For this recipe, your turkey should be prepped and rubbed a couple of days in advance to give it a great flavor. The actual smoking time will vary, but they estimate about 25-30 minutes/pound. This guide offers suggestions for all different types of smokers.
While smoking usually conjures up images of large, tough cuts of meat, smoked salmon is also a delicious experiment for your smoking adventures. I love smoked salmon on a bagel with cream cheese for a luxurious brunch on a Sunday morning.
This is a clever preparation—by first curing the salmon in a homemade brine, the fish gains a lot of flavor and dries out a bit for the smoking process. This recipe explains more about how this works, and gives you a good set of instructions for successfully smoking your own salmon at home.
Smoked cheese? Yes, please! It sounds improbable, but at the lowest possible temperatures, you can boost certain types of cheeses with authentic smokiness. Proof that a smoker can make something that’s already awesome even more awesome.
Smoking is a simple cooking process, but it takes practice to develop a level of comfort and expertise. So if you really want to become a smoking expert and make the most use out of your smoker, I recommend investing in a good cookbook. Let’s take a look at some of the options.
by Aaron Franklin and Jordan Mackay –
Franklin Barbecue is one of the world’s most famous BBQ joints, located in Austin, Texas. This is the book if you want to become a great backyard smoker.
This book is more of a how-to for traditional barbecue smoking than a recipe book. But it’s a good approach—if you understand the fundamentals and get into the serious process of smoking and true barbecue, it’s less about following recipes and more about following your understanding of what’s happening. Do note that the information is not as applicable for electric smokers.
by Stephen Raichlen –
This collection of recipes and smoking tips covers all stages of a meal, from appetizers to dessert, with international-inspired recipes as well. I had no idea you could smoke some of the foods covered in this book, so if you really want to test the limits of your smoker, this is a great guide for thorough experimentation! It’s not gimmicky—reviewers note that the recipes really work, with clear instructions and delicious flavor pairings.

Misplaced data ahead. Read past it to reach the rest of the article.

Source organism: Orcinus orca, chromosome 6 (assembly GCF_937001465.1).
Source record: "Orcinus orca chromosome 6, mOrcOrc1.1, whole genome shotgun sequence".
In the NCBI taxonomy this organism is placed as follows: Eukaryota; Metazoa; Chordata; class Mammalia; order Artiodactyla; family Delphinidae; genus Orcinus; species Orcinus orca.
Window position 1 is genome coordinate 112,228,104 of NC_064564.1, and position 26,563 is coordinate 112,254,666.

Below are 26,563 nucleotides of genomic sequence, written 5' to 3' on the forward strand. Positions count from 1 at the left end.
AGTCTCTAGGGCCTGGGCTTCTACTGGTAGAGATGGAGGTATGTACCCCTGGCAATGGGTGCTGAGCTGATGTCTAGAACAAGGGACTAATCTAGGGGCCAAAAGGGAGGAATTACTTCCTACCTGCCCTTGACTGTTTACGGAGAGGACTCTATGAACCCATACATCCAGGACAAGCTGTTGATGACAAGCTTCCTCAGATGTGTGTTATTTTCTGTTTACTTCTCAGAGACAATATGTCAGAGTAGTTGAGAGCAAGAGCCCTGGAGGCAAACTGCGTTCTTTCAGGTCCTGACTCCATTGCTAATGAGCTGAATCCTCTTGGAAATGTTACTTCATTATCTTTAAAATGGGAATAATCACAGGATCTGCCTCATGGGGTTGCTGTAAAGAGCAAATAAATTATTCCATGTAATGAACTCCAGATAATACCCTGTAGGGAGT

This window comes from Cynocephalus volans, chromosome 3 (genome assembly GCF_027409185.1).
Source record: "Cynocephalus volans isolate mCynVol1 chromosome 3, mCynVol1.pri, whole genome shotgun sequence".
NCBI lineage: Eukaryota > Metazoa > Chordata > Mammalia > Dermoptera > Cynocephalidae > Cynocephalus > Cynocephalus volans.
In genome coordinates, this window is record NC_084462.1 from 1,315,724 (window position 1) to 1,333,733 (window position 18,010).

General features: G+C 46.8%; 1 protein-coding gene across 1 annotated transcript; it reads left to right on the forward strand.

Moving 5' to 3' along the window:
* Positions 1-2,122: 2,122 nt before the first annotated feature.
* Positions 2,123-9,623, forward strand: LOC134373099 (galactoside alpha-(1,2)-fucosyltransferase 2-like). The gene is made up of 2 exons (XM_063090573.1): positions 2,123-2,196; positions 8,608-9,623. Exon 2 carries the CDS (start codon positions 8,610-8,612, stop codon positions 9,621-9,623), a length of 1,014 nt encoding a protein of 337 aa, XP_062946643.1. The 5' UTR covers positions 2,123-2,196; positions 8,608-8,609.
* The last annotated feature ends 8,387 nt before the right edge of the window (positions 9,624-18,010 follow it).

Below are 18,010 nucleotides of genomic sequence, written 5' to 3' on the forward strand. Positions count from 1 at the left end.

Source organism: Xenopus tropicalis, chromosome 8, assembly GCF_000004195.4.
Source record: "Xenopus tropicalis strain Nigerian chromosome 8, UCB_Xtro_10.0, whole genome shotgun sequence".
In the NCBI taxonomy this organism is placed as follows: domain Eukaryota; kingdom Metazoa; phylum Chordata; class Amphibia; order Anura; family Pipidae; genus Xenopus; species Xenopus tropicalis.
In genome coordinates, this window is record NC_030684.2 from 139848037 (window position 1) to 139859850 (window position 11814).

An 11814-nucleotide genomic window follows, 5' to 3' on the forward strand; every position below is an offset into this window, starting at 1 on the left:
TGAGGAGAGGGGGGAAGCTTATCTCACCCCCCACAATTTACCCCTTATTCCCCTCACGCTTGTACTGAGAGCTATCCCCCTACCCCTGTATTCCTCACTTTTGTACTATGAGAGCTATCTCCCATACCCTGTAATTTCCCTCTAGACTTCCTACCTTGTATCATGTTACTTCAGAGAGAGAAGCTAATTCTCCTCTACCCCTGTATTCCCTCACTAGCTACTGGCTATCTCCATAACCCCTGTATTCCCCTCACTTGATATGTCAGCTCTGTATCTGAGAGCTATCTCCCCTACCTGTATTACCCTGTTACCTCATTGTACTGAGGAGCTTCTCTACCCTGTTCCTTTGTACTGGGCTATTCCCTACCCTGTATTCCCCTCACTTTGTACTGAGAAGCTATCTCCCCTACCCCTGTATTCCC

3. Smoking Meat
by Jeff Phillips –
Phillips is the author of smoking-meat.com, a website with a huge collection of recipes and information about smoking. This book comes from a place of the true average backyard home cook. As such, he covers information about all different types of smokers, adapting the recipes for each.
by Cheryl and Bill Jamison –
This book is frequently recommended on forums and cooking websites as an excellent guide from smoking and grilling. It gives some information on the basics of smoking as well as a bunch of recipes to test out. I like that they also talk about smoking food in international cuisines—while smoking barbecue is an American traditions, other cultures have smoked food, too!
If you have invested in a smoker already (or perhaps built one?!) or are thinking of it, you’ll want a great cookbook to help you make the most of your interest in this style of cooking.
If you’re a total newbie to smoking, Smoking Meat is a great introduction for the beginner. Franklin Barbecue is the book for you if you want to become an expert pitmaster in traditional smoking—many consider it the Bible of smoking food. If you are comfortable with your smoker and want a large variety of recipes to work on, Project Smoke will give you recipes for things you never even knew you could smoke.
Are you into smoking? Let us know about your smoking adventures!